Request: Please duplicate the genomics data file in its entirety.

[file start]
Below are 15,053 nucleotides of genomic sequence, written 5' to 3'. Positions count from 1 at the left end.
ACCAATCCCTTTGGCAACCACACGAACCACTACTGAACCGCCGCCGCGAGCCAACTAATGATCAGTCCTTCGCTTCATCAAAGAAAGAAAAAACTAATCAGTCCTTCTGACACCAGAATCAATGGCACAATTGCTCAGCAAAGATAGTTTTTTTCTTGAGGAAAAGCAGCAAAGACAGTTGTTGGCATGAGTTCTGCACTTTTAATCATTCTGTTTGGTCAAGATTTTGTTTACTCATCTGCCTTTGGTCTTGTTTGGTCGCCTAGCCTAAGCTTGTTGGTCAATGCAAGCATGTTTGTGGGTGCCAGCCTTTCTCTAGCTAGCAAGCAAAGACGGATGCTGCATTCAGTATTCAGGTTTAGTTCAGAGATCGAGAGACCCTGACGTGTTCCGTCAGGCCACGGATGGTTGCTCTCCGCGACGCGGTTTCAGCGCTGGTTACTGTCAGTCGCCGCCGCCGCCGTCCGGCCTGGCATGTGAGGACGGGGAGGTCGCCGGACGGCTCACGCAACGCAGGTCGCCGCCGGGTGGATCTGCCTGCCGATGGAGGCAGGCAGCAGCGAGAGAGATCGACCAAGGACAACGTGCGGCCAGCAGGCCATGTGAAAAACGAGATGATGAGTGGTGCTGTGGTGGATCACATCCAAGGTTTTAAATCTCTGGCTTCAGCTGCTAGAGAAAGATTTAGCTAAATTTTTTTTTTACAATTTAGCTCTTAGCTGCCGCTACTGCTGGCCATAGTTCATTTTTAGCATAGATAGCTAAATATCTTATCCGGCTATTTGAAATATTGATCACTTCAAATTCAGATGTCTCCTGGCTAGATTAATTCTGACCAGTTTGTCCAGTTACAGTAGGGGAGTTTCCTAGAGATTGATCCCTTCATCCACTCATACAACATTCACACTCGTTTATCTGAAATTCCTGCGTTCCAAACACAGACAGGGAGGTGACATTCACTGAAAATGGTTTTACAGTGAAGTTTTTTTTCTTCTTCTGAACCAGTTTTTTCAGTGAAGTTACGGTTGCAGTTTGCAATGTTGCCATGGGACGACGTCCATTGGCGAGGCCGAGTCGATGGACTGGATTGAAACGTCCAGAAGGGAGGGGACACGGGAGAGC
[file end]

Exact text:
Below are 15,053 nucleotides of genomic sequence, written 5' to 3'. Positions count from 1 at the left end.
ACCAATCCCTTTGGCAACCACACGAACCACTACTGAACCGCCGCCGCGAGCCAACTAATGATCAGTCCTTCGCTTCATCAAAGAAAGAAAAAACTAATCAGTCCTTCTGACACCAGAATCAATGGCACAATTGCTCAGCAAAGATAGTTTTTTTCTTGAGGAAAAGCAGCAAAGACAGTTGTTGGCATGAGTTCTGCACTTTTAATCATTCTGTTTGGTCAAGATTTTGTTTACTCATCTGCCTTTGGTCTTGTTTGGTCGCCTAGCCTAAGCTTGTTGGTCAATGCAAGCATGTTTGTGGGTGCCAGCCTTTCTCTAGCTAGCAAGCAAAGACGGATGCTGCATTCAGTATTCAGGTTTAGTTCAGAGATCGAGAGACCCTGACGTGTTCCGTCAGGCCACGGATGGTTGCTCTCCGCGACGCGGTTTCAGCGCTGGTTACTGTCAGTCGCCGCCGCCGCCGTCCGGCCTGGCATGTGAGGACGGGGAGGTCGCCGGACGGCTCACGCAACGCAGGTCGCCGCCGGGTGGATCTGCCTGCCGATGGAGGCAGGCAGCAGCGAGAGAGATCGACCAAGGACAACGTGCGGCCAGCAGGCCATGTGAAAAACGAGATGATGAGTGGTGCTGTGGTGGATCACATCCAAGGTTTTAAATCTCTGGCTTCAGCTGCTAGAGAAAGATTTAGCTAAATTTTTTTTTTACAATTTAGCTCTTAGCTGCCGCTACTGCTGGCCATAGTTCATTTTTAGCATAGATAGCTAAATATCTTATCCGGCTATTTGAAATATTGATCACTTCAAATTCAGATGTCTCCTGGCTAGATTAATTCTGACCAGTTTGTCCAGTTACAGTAGGGGAGTTTCCTAGAGATTGATCCCTTCATCCACTCATACAACATTCACACTCGTTTATCTGAAATTCCTGCGTTCCAAACACAGACAGGGAGGTGACATTCACTGAAAATGGTTTTACAGTGAAGTTTTTTTTCTTCTTCTGAACCAGTTTTTTCAGTGAAGTTACGGTTGCAGTTTGCAATGTTGCCATGGGACGACGTCCATTGGCGAGGCCGAGTCGATGGACTGGATTGAAACGTCCAGAAGGGAGGGGACACGGGAGAGC